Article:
You might not think it’s that big a deal for a 20-year-old woman to consider whether to go see a movie that’s either rated PG-13 (or lower) or rated R, but maybe if you were the size of a 10-year-old child and didn’t actually have a New York state ID that listed date of birth (I recognize that that is my own fault), you might put stock into that sort of deliberation too. When I go to movies by myself, depending on the theater, I have to worry about whether or not I’ll be let in since so many box office attendants are convinced that I am younger than seventeen.
I don’t mean to discredit movies that don’t have content judged as “mature” as other movies have, so here’s a list of thirteen interesting-sounding PG-13-rated movies which have either come out recently in New York (and possibly the rest of the country/world, depending on where you live) or will be released later this year. Summer is burning hot right now in Brooklyn and elsewhere in NYC, so some of these films may be great options for beating the heat.
Mud (opened April 26) – Matthew McConaughey is in the midst of a career revival. This film got mixed reviews, but some critics have said that it’s excellent. The consensus is that young writer-director Jeff Nichols (who made 2011’s much-feted apocalyptic drama Take Shelter) is a filmmaker to watch.
The Great Gatsby (opened May 10) – this glittering 3D flick is probably a lot of fun. I love Baz Luhrmann’s aesthetic (particularly in Strictly Ballroom and William Shakespeare’s Romeo + Juliet) so this latest extravaganza is undoubtedly really entertaining.
The East (opened May 31) – Cults seem to be a hot topic lately (Martha Marcy May Marlene comes to mind) so this thriller about an anarchist group called “The East” might be worth a look. Brit Marling, a quickly rising star, co-wrote the screenplay.
Much Ado About Nothing (June 7) – When I heard that Joss Whedon had made a new version of the classic Shakespeare play, it was a bit of a head-scratcher. I generally associate him with shows and films like “Buffy the Vampire Slayer,” “Firefly” and The Avengers. The film might be interesting, though, especially since it appears to have been photographed mostly in black-and-white with little accents of color.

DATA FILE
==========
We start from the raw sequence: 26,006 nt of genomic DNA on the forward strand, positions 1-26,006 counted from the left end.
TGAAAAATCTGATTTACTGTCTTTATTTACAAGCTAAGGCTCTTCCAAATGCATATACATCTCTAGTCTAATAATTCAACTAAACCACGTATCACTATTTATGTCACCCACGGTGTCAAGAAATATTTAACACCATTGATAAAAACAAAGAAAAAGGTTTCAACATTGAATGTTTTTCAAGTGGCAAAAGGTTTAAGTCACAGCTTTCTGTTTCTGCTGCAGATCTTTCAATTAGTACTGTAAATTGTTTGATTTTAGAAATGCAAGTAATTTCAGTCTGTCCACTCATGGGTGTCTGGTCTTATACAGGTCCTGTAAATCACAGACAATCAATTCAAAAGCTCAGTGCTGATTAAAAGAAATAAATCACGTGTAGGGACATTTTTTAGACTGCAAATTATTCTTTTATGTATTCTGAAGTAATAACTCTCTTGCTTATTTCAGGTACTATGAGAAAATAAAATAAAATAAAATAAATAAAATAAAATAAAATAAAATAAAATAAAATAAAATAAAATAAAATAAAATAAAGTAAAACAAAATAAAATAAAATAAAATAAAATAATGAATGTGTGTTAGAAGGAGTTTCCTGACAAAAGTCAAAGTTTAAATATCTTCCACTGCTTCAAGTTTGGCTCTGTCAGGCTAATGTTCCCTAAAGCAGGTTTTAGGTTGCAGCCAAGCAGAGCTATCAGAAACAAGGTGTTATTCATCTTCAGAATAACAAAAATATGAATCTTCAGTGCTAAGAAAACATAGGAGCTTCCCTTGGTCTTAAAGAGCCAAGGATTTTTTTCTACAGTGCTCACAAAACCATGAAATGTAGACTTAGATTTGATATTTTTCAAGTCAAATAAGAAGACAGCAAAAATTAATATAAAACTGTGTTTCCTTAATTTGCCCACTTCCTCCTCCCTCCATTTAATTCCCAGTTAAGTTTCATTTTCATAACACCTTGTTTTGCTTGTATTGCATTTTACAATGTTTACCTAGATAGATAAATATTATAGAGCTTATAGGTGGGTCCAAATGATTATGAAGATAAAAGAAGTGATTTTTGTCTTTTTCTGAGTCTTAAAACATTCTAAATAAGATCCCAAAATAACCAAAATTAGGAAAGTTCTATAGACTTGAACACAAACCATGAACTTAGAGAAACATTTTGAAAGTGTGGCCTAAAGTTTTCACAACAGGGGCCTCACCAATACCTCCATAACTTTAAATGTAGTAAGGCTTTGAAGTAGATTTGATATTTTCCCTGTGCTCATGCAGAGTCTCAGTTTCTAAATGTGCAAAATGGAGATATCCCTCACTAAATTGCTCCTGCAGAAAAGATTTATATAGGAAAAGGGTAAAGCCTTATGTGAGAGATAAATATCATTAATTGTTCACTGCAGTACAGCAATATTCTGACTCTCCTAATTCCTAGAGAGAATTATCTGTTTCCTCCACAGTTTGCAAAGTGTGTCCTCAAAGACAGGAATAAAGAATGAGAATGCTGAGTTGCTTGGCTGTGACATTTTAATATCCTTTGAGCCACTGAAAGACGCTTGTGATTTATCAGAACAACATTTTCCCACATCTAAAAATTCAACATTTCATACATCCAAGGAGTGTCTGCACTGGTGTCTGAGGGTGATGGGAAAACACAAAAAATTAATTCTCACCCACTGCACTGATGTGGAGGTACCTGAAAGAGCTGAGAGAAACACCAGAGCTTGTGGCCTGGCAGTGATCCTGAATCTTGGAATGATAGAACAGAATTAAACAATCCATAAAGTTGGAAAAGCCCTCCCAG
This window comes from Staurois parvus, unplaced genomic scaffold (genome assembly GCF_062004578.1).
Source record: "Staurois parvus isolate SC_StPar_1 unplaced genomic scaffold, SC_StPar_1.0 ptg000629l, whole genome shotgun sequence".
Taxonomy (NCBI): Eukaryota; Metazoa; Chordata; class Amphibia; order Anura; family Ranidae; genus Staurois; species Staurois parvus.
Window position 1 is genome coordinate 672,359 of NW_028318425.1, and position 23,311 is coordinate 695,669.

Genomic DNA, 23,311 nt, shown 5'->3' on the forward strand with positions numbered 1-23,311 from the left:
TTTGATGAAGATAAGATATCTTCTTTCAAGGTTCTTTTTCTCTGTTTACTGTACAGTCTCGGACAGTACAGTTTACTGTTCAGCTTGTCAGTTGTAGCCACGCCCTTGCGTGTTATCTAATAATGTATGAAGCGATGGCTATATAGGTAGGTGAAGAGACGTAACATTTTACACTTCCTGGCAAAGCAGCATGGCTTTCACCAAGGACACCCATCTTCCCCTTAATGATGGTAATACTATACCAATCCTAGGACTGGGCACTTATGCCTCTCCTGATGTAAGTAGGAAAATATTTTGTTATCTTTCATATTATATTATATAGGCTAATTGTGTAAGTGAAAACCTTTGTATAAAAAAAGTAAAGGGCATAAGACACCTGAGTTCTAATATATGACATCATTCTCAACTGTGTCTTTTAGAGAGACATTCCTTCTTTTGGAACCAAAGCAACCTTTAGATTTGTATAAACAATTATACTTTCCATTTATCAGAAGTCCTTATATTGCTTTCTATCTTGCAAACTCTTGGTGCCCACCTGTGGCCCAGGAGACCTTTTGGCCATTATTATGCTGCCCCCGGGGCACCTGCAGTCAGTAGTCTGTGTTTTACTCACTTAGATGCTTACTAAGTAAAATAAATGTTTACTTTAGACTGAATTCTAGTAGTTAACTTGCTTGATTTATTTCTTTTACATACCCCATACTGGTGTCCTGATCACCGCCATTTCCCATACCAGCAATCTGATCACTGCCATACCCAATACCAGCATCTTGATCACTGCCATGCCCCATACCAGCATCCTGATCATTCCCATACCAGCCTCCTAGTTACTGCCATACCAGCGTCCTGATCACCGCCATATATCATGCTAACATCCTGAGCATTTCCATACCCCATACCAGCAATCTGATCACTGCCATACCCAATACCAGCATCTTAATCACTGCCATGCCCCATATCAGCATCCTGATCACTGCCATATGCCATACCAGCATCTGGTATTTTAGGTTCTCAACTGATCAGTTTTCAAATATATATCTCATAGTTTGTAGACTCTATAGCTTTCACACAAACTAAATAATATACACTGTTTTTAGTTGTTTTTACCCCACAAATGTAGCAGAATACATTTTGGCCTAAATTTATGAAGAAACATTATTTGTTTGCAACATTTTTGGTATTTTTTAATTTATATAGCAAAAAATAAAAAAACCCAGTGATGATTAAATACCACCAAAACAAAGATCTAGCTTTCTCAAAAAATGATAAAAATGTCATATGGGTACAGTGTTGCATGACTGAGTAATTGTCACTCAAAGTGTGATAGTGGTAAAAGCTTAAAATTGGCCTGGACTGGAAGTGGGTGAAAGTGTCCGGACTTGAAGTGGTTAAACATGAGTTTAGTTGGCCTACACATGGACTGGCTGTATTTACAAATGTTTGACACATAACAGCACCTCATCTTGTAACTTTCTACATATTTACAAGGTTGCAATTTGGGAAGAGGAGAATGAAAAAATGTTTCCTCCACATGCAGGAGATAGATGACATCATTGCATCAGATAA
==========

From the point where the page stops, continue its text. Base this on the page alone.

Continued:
Man of Steel (June 14) – How could you not be excited for a new Superman movie? Plus Michael Shannon is General Zod. You can’t ask for a better villain than that.
Unfinished Song (June 21) – This dramedy about senior citizens banding together to sing is probably a sweet, harmless bit of entertainment. The film stars a number of notable actors – Terence Stamp, Vanessa Redgrave, Gemma Arterton, Christopher Eccleston and Anne Reid – so if you’re a fan of any or all of the above, you might want to see the film.
White House Down (June 28) – No, it’s actually not a remake of this year’s earlier president-in-distress thriller Olympus Has Fallen. This time, the president is played by Jamie Foxx rather than Aaron Eckhart and the Secret Service guy who has to save the POTUS is Channing Tatum instead of Gerard Butler. Better casting in WHD, I say.
The Lone Ranger (July 3) – Admittedly, I don’t know the rating for this one yet, but I’m guessing PG-13. It’s Disney, after all.
The Way, Way Back (July 5) – Could any movie starring Steve Carell, Toni Collette, Sam Rockwell, Maya Rudolph, Allison Janney and co-director/co-writer Jim Rash (among others) possibly fail?
Pacific Rim (July 12) – It reminds me a bit too much of Transformers, but maybe Charlie Day’s presence will be something positive.
Girl Most Likely (July 19) – Unlike a lot of people, I don’t care all that much for Kristen Wiig. The thought of seeing a comedy starring her and co-starring Darren Criss (aka one of the young guys whose career was boosted by “Glee”) doesn’t exactly thrill me. I do, however, enjoy Matt Dillon in pretty much anything. He’s just a really good actor. For him, I guess I would consider seeing the movie.
Blue Jasmine (July 26) – I’m such a fan of Woody Allen that I would watch anything he directed. Anything. (Yes, even Scoop. Hey, I liked it!) This film sounds especially fascinating because of the cast: Cate Blanchett, Alec Baldwin, Bobby Cannavale, Louis C.K., Sally Hawkins, Peter Sarsgaard, Andrew Dice Clay, Michael Stuhlbarg, Tammy Blanchard, Max Casella, Charlie Tahan and Alden Ehrenreich.
Austenland (August 16) – I’ve never read the Shannon Hale novel that this movie is based on, but I did read another novel by Hale (The Actor and the Housewife) and it was kind of good, if a little on the cheesy side. But anyway, who cares whether or not Austenland sounds good or cheesy – Bret McKenzie’s in it! (I’m a big fan.)